Brown-headed cowbird parasitism on endangered species: relationships with neighboring avian species
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Brown-headed cowbird (Molothrus ater) parasitism on the endangered black-capped vireo (Vireo atricapilla) is a management concern. Management for black-capped vireos in east-central Texas has focused on habitat restoration through vegetation modification. Loss of productivity due to parasitism, however, may limit the potential habitat restoration in restoring black-capped vireo populations. I investigated the relationships between frequency of parasitism on black-capped and white-eyed (V. griseus) vireos and characteristics of the neighboring avian assemblage to identify avian characteristics useful for predicting expected frequency of parasitism. I located and monitored vireo nests in March–July 2006 to determine frequency of cowbird parasitism on the 2 vireo species on 6 study sites on private land in east-central Texas. I conducted 100-m-radius circular-plot point count surveys on study sites from 1 April– 31 June 2006 to identify neighboring avian assemblages. All black-capped vireo nests (n = 20) and 81% of white-eyed vireo nests (n = 27) were parasitized. Species richness, species evenness, cumulative bird abundance, and cowbird host abundance did not differ significantly among study sites. Parasitism frequency was positively correlated with the number of cowbirds detected (r2 = 0.673, P= 0.045). Parasitism frequency was negatively correlated with abundance (r2 = 0.687, P = 0.042) and proportion of (r2 = 0.692, P = 0.040) of black-and-white warblers (Mniotilta varia), known cowbird hosts. I did not find a relationship between parasitism frequency and abundance of other cowbird hosts. The relationship between black-andwhite warbler abundance and parasitism frequency may reflect an interaction between parasitism and the vegetation characteristics associated with black-and-white warblers, suggesting the need for future study of the relationships between parasitism frequency and vegetation characteristics in the study region. The frequency of parasitism I observed suggests that cowbird control may be an important management tool if management objectives in the study region continue to include recovery of black-capped vireo populations. Number of cowbirds may be a reasonable predictor of expected parasitism frequency in an area, which may be useful to land managers in selecting areas for implementation of cowbird control.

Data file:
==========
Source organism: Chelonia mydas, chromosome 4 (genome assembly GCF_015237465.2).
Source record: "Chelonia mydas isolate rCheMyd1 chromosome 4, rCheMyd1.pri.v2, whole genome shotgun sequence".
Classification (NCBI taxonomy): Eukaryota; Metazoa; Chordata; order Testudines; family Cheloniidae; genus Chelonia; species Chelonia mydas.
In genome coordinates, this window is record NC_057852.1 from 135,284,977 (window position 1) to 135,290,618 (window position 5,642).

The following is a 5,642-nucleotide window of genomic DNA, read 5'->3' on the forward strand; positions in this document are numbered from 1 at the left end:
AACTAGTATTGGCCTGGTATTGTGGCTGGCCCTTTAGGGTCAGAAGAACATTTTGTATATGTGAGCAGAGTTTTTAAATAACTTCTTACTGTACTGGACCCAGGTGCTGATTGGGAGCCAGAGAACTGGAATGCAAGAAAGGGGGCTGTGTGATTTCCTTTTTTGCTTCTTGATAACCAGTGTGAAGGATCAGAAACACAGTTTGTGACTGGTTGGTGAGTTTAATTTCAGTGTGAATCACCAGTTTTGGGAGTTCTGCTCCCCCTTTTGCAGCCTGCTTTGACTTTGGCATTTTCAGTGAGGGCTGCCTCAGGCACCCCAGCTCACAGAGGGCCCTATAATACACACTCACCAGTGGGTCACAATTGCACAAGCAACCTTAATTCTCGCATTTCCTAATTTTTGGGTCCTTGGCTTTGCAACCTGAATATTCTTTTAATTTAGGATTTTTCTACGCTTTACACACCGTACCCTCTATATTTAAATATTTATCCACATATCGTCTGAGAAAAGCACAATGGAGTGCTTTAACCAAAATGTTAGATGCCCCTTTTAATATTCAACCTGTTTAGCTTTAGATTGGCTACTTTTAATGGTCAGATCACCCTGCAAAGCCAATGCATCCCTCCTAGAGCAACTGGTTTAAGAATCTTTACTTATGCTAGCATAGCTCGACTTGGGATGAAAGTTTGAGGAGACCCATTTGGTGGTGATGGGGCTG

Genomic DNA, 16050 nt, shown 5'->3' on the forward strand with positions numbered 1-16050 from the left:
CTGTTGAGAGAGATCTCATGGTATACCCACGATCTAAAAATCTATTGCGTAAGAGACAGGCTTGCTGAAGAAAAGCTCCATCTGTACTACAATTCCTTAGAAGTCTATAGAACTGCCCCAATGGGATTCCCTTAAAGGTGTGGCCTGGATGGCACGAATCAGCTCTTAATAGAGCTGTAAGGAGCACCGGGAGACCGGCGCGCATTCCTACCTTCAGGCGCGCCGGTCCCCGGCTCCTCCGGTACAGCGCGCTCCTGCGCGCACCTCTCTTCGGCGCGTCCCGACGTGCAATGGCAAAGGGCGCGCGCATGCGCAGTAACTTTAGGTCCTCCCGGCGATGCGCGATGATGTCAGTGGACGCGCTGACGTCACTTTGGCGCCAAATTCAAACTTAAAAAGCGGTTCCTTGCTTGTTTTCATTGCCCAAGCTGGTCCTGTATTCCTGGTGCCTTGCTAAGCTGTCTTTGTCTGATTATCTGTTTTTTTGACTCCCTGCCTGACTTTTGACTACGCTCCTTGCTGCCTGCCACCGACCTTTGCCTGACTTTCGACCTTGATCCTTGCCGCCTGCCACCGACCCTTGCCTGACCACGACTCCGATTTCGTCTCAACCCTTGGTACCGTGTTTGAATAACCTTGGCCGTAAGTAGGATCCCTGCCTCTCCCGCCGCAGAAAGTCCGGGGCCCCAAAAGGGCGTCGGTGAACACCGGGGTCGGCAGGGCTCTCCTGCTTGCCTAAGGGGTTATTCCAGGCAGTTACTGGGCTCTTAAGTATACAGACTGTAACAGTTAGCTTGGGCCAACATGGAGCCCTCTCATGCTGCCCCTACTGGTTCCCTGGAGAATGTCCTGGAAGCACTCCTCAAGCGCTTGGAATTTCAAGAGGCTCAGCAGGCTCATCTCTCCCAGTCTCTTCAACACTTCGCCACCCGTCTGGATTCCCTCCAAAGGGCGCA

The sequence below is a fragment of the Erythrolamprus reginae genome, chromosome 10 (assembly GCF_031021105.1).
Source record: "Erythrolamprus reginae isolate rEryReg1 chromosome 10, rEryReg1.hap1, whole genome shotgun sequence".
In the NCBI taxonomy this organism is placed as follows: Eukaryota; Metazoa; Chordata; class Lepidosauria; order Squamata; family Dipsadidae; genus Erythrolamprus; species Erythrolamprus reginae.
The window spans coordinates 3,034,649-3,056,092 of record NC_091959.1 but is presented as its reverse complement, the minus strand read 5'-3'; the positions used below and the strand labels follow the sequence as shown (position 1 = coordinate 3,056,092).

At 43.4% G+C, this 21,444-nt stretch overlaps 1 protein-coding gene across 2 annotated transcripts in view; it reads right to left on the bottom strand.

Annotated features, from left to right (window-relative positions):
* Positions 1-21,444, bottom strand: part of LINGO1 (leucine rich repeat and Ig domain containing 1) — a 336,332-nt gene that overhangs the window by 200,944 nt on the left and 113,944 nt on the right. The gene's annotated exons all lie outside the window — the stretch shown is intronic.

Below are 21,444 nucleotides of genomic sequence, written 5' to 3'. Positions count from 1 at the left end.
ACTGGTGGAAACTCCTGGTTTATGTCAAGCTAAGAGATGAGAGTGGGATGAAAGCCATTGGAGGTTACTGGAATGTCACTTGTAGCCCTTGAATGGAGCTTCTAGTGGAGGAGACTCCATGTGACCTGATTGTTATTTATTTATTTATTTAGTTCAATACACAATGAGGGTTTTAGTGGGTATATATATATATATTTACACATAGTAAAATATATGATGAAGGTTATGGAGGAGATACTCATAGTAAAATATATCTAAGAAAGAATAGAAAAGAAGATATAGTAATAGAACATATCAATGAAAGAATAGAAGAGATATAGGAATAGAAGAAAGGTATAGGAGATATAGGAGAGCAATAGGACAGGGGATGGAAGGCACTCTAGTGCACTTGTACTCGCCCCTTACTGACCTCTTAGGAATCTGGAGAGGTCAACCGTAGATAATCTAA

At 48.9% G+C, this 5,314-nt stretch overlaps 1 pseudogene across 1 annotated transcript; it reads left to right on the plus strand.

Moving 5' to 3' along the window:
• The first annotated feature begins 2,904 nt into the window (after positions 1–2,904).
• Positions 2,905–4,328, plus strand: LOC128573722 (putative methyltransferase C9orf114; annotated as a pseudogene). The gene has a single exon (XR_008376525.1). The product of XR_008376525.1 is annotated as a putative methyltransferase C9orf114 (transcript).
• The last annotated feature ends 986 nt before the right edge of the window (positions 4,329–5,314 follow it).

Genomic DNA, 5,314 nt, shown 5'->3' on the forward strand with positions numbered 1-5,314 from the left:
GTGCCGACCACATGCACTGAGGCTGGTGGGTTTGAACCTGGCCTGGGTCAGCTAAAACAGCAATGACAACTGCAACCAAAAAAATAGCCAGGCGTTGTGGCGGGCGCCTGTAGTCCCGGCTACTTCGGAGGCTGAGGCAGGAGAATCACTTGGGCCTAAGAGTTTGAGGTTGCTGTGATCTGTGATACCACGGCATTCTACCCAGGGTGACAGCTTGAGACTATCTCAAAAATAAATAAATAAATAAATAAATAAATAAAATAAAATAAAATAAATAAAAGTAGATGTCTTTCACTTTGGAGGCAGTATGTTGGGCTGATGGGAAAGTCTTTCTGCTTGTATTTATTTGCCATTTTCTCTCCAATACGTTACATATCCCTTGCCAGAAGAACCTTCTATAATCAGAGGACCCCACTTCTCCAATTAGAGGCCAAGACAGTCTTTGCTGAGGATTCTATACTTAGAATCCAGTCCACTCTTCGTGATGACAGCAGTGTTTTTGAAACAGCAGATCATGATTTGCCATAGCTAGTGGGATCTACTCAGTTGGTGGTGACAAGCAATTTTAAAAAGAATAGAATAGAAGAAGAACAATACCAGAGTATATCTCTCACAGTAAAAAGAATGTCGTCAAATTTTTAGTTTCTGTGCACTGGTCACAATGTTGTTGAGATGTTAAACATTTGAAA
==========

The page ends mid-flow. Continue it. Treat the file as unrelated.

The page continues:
Farrell, Shannon Leigh (2007). Brown-headed cowbird parasitism on endangered species: relationships with neighboring avian species. Master's thesis, Texas A&M University. Available electronically from